Written by Carlos Contreras. “For ten years, I was a flamenco dancer. I have often asked myself why a strikingly blonde, Southern Californian-Santa Fe transplant with zero interest in dance — considering my dad’s affinity for a tomboy — was so exigently drawn to flamenco,” writes Hees. Yes, I said writes – the lines you read are lifted from a recent essay about her life and journey, for other means. She shared it with me, for means of context, when talking about the content of the interview for an upcoming arts how at Tractor Brewing Wellspark in March.
Hees and I trade jokes and beers at a taproom table and talk about life and the way that it relates to art – and not so. It’s a Friday, it’s been a long week, and we are both talking about how we aren’t quite sure what we are doing in life, and how it is going to pan out, but we know passionately that it really is right where we are supposed to be.
Hees has had quite the journey – circular in some ways, to the point of where she is – printmaking, and art making, in rhythm and conversation, with a recent past time, Flamenco.
Hees’ life process, now informs her visual art making process. “Although my dancing days are behind me, flamenco slowly but surely led me back to my first love: visual arts. Currently, I am pursuing a project that is a byproduct of my education in flamenco dance, culture, history and rhythm. Thus far, it has been a journey in finding a way to capture flamenco movement in its truest essence and express it in two-dimensional images. This project is called Huellas: Impressions Through Movement,” She said. Huellas, is an impressive collection of energy, passion, collaboration, and truly a one of a kind idea. The thought of it dancing around, on and off the walls of galleries, and ideally shuffling its collective feet into the homes of collectors, is one that excites Hees to talk and dream about.
About the process, I asked her to explain how it came to be and just the basics of what it is that she does.
“Huellas (footprints) was born in 2011 while I spent the year in Sevilla studying both fine art printmaking and flamenco. In my studies, I noticed that I was carving into wooden surfaces in my morning printmaking class and stomping on wooden floors in my evening flamenco classes. Noticing the parallel between these two very distinct art forms, I started to develop a method to record and print flamenco footwork,” explained the 20 something artist.
She may be young, but her youth lends to an energy that reads as determined and promising. “Art-making is a landscape of continual process but often our focus is on the final outcome. The destination, not the path. I try to create prints that are aesthetically pleasing, but the work itself is about the process,” she explained to me. Explanations about work, from artists like Isabel, speak to the care that some artists take with their work. Take a second, consider the fact that this artist is living right here in our city – creating one-of-a-kind work from an art form that is respected in every corner of the world, but again is thriving right here in Albuquerque.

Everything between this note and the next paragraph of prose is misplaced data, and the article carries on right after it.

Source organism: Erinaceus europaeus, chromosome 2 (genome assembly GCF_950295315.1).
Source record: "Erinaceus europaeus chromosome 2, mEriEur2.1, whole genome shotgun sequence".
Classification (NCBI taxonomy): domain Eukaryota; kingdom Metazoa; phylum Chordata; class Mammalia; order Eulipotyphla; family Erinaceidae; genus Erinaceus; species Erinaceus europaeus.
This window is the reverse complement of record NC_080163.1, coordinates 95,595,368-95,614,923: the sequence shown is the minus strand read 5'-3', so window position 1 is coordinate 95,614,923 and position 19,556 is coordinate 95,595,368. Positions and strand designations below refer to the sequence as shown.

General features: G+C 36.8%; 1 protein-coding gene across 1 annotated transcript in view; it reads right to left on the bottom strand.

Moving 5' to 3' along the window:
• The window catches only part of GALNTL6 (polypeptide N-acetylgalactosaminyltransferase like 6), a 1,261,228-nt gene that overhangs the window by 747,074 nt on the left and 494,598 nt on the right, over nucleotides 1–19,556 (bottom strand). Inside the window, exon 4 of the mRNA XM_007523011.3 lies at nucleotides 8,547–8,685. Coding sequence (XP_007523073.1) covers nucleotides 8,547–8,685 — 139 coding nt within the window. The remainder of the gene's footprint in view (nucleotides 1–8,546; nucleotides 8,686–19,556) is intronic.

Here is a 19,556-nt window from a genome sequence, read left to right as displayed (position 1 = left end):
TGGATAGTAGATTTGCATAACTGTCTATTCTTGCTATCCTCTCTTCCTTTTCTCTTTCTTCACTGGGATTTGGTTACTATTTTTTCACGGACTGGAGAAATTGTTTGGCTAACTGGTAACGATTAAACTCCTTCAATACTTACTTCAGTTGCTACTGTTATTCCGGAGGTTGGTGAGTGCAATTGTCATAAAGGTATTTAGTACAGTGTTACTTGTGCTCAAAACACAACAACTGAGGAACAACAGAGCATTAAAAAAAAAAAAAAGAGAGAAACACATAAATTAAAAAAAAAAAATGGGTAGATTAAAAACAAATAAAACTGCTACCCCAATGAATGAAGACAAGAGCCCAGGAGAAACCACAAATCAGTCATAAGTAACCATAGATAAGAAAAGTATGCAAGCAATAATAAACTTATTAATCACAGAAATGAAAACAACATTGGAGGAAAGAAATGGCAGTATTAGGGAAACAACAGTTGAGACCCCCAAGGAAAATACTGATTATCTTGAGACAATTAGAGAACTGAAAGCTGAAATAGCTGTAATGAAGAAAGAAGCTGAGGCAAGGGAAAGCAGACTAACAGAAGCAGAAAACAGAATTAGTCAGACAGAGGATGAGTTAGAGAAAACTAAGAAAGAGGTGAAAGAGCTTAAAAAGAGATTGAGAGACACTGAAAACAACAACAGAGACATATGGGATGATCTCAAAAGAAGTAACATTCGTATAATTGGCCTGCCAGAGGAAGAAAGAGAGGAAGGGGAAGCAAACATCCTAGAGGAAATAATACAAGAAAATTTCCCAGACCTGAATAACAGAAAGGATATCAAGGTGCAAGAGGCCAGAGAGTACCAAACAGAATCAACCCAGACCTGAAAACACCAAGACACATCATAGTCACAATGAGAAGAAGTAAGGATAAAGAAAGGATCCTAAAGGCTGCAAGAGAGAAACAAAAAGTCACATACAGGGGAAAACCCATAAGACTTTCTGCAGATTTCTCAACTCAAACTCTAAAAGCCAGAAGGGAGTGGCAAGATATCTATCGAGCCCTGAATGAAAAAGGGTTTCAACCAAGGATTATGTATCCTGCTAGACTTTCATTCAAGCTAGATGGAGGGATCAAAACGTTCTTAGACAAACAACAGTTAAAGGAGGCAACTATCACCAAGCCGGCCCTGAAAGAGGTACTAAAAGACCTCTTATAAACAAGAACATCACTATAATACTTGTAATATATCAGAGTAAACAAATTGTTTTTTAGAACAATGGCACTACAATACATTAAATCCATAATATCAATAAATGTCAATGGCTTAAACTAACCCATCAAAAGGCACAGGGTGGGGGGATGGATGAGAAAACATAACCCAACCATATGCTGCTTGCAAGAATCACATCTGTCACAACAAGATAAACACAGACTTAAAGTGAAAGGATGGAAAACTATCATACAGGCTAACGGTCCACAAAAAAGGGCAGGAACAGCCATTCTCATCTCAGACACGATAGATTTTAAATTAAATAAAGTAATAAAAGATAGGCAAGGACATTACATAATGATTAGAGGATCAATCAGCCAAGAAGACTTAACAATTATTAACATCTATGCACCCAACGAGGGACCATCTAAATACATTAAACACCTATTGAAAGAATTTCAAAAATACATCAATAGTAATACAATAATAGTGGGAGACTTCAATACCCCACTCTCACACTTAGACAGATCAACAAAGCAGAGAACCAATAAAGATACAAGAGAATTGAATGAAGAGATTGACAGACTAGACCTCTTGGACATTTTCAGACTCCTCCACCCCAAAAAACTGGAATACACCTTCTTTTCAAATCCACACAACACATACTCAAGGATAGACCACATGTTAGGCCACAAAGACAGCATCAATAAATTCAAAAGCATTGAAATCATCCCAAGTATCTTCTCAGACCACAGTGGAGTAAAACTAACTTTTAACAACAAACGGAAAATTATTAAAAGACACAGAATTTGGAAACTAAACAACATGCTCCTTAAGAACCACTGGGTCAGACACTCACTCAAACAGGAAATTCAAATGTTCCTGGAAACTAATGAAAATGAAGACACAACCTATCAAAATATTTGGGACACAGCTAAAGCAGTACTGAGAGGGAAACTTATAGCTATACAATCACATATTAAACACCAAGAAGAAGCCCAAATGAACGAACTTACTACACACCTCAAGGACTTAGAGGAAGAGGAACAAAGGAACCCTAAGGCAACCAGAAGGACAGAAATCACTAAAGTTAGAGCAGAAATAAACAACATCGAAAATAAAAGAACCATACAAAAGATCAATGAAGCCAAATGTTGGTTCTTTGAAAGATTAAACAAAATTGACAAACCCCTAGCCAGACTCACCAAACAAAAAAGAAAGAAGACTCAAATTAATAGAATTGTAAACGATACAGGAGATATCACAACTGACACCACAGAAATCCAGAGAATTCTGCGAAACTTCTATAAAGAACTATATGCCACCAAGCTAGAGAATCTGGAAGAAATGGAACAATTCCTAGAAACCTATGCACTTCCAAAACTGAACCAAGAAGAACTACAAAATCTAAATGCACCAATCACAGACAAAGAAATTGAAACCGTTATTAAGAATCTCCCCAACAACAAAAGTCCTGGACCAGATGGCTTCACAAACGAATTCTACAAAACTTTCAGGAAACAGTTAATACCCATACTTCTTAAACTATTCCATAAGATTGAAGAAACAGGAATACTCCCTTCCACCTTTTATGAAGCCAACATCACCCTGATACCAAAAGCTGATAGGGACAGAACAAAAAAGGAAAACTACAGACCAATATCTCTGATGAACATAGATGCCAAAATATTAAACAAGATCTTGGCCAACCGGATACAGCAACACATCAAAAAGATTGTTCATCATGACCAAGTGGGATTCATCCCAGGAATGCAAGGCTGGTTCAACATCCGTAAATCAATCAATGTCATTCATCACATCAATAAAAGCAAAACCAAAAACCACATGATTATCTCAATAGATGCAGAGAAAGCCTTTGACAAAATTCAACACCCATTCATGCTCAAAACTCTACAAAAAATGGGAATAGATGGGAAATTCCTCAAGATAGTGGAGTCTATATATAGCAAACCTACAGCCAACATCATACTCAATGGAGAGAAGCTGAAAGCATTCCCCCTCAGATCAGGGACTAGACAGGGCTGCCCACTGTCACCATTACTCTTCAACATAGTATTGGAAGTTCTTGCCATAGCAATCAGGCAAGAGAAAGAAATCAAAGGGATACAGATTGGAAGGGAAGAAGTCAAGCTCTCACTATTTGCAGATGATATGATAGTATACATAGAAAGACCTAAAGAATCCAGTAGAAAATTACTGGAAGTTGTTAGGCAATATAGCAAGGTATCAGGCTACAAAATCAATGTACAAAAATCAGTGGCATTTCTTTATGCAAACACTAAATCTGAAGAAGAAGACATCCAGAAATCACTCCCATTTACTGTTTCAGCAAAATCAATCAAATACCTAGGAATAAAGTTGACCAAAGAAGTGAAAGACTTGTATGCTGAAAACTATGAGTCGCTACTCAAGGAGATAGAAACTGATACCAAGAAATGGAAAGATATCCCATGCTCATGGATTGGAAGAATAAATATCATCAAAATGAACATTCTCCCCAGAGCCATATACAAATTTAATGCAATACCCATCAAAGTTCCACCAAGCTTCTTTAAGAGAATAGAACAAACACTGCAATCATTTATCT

Albuquerque is a special place, a community destined to survive, solely because of the strength of its parts; like the work of Hees, many elements must work together toward the end result of a beautiful project – Albuquerque is beginning to show hope and promise of collaborative energy changing the nature and course of things.
On creating beautiful things, with a team instead of on her own, Hees, spoke to the special energy that collaborative work brings her personally. She said, “Huellas has allowed me to relinquish control of what appears on my canvas. It’s as if I have a paintbrush with a mind of its own. One that guides my hand, making strokes that I am there simply to support. This collaboration is an essential source of my motivation as an artist. The efforts of the community are far more intriguing to me than the goings-on of one singular brain.”
Cheers to that. And, Cheers to Isabel – who aspires to attend a graduate school that furthers her abilities to continue to explore the worlds bridged by visual and physical art – by flamenco and printmaking – and of course between our dreams and reality. We asked her to talk about her future plans in regards to what she is making and what she plans on making.
She said, “Although my fascination with dance, movement and inherent forms of human expression started with my love for flamenco; I intend to widen my scope of interest by exploring other forms of expressive movement as well as other means, materials and surfaces on which to record them.” Hees’ hopes to be given a chance to join a community of art makers to further her capacity – we only hope if that opportunity takes her away from the Duke City, we find her or her art back here one day. We can’t help but encourage a soul that says, “I would relish the opportunity to continue making my work with the greater support of people who have the highest regard for human expression.” Yeah we think just about everyone would relish in that opportunity – and we sure do hope you get that opportunity – Isabel. Go get em!
See you at Isabel’s Art Opening – March 9th at Tractor Brewing Wellspark.